We caught up with writer, critic and curator, Andrew Lambirth to discuss Celebrating Michael Ayrton: A Centenary Exhibition currently on display in the Main Gallery. Lambirth talks about his process behind creating the show and his favourite pieces.

Can you please tell us a bit about yourself, and how you started curating exhibitions?

I am an art historian by training and have spent most of my professional life, since the mid-1980s, as an art critic for magazines and newspapers, and writing books about artists. Michael Ayrton was among the first Modern British artists I was fascinated by: I discovered his work in 1976, the year after he died. It’s been a long-held ambition to curate an Ayrton exhibition. I began curating in 1990 when I was asked to make a personal choice of figurative painters for the Bristol City Art Gallery. That exhibition — Nine Contemporary Painters — was the first in an extended sequence of shows I’ve organised for UK museums and commercial galleries.

When did the plans for Celebrating Michael Ayrton: A Centenary Exhibition start?

In 1977, while a student at Nottingham University, I wanted to put on an Ayrton exhibition, but it was discouraged as the authorities felt I would neglect my course work. This centenary exhibition in many ways began then, although plans for it really started at the beginning of 2020 when I realised that no major retrospective was planned to celebrate Ayrton’s 100th. Then I had to move fast, and I am deeply grateful to the Ayrton Estate, to Keith Chapman, the main dealer in Ayrton’s work, to Jo Baring of The Ingram Collection and all the team at The Lightbox, for making this show happen.

What are your favourite pieces from the exhibition and why?

No exhibition of this sort is possible without the museums and private collectors who have generously loaned work. I was very keen to see early Ayrton paintings from public collections, and these are some of my favourites. Particularly the landscapes 'Entrance to a Wood', 'Broom Copse' and 'The Tip, Hanley'. All haunting in different ways, filled with the spirit of place. I find the 'Portrait of Constant Lambert' incredibly moving. And among the sculptures, I particularly like 'Point of Departure' for its different approach to self-portraiture: inventive and honest.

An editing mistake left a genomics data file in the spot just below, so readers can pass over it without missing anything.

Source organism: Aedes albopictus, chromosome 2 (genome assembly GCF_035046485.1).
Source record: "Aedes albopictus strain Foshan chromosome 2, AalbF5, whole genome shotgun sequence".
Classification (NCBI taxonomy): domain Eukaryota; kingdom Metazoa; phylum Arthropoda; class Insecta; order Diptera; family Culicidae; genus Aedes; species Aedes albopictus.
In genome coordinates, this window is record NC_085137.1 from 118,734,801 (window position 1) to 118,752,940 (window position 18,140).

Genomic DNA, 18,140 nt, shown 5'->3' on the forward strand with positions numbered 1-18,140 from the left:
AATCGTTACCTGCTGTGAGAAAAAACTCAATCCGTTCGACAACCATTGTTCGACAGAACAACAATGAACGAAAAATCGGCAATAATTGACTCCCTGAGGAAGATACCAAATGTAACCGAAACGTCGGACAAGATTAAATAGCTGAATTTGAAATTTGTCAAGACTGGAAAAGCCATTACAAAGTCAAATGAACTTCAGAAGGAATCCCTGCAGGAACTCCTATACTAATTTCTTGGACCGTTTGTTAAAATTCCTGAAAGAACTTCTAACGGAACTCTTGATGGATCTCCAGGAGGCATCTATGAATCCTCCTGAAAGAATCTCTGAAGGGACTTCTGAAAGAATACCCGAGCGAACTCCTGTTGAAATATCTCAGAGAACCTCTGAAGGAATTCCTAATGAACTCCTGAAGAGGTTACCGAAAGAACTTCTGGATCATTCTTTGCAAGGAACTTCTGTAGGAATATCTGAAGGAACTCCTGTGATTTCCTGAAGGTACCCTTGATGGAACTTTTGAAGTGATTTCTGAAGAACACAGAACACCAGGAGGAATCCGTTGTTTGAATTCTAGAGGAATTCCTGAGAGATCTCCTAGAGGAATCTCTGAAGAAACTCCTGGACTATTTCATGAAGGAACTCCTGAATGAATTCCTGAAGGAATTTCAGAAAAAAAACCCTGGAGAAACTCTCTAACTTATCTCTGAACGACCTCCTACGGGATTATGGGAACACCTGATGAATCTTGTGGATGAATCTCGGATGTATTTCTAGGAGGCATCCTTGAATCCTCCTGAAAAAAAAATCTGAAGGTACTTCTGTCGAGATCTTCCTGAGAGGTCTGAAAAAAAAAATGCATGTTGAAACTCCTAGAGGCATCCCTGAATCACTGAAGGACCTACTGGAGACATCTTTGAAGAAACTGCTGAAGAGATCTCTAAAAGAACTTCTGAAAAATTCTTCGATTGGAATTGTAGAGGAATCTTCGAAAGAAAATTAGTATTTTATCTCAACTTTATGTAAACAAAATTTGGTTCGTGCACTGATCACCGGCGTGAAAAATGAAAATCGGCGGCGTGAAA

Point of Departure, 1970 © Keith Chapman Modern Sculpture

How have you found curating an exhibition during the Covid-19 pandemic?

Difficult and frustrating. I am a hands-on curator, and I wasn’t able to be. I couldn’t visit museum collections and private collectors, I couldn’t have proper meetings with the Ayrton family — everything had to be done remotely. I found this very counter-productive as I’m a passionate believer in the importance of experiencing a painting or sculpture face to face in order to make decisions about what would look best next to it. Also, public galleries were closed and most of the staff furloughed, so it was almost impossible to get a response about works we wanted to borrow. That said, we’ve managed to put together a pretty good display which I hope does Ayrton justice.

Exhibition view of Celebrating Michael Ayrton © The Lightbox

What is your next big project?

I’ve written a book with the sculptor Andrew Logan (b. 1945) about his life in art. He’s a most unusual sculptor who uses lots of broken mirrors in his portraits and mythological subjects. His work links art and fashion and pop music, and he founded The Alternative Miss World competition which will have its fiftieth anniversary in 2022. It’s a fancy dress contest with a difference, has been called 'a pansexual beauty pageant', and has attracted the likes of David Bowie, Zandra Rhodes, Derek Jarman, Vivienne Westwood, Brian Eno and Grayson Perry. Quite a contrast to Michael Ayrton!

Celebrating Michael Ayrton: A Centenary Exhibition is on display until 8 August 2021. Visitors can view the exhibition with a £7.50 Day Pass, Lightbox Members and Under 21s go free.